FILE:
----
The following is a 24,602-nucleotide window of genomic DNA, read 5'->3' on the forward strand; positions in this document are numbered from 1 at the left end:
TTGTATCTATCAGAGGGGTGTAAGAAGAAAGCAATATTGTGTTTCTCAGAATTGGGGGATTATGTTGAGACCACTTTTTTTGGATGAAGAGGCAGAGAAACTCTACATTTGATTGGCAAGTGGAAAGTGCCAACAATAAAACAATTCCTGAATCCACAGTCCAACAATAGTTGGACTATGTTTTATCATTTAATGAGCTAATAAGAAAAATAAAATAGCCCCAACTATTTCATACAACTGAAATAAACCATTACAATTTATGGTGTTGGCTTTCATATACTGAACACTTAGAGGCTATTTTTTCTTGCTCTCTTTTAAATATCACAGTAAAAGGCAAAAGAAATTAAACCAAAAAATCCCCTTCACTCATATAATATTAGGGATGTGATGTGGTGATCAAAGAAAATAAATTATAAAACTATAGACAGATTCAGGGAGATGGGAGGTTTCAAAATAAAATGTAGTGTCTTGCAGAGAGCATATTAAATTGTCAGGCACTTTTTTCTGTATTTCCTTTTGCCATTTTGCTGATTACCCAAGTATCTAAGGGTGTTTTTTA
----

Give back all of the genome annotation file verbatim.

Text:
The following is a 24,602-nucleotide window of genomic DNA, read 5'->3' on the forward strand; positions in this document are numbered from 1 at the left end:
TTGTATCTATCAGAGGGGTGTAAGAAGAAAGCAATATTGTGTTTCTCAGAATTGGGGGATTATGTTGAGACCACTTTTTTTGGATGAAGAGGCAGAGAAACTCTACATTTGATTGGCAAGTGGAAAGTGCCAACAATAAAACAATTCCTGAATCCACAGTCCAACAATAGTTGGACTATGTTTTATCATTTAATGAGCTAATAAGAAAAATAAAATAGCCCCAACTATTTCATACAACTGAAATAAACCATTACAATTTATGGTGTTGGCTTTCATATACTGAACACTTAGAGGCTATTTTTTCTTGCTCTCTTTTAAATATCACAGTAAAAGGCAAAAGAAATTAAACCAAAAAATCCCCTTCACTCATATAATATTAGGGATGTGATGTGGTGATCAAAGAAAATAAATTATAAAACTATAGACAGATTCAGGGAGATGGGAGGTTTCAAAATAAAATGTAGTGTCTTGCAGAGAGCATATTAAATTGTCAGGCACTTTTTTCTGTATTTCCTTTTGCCATTTTGCTGATTACCCAAGTATCTAAGGGTGTTTTTTA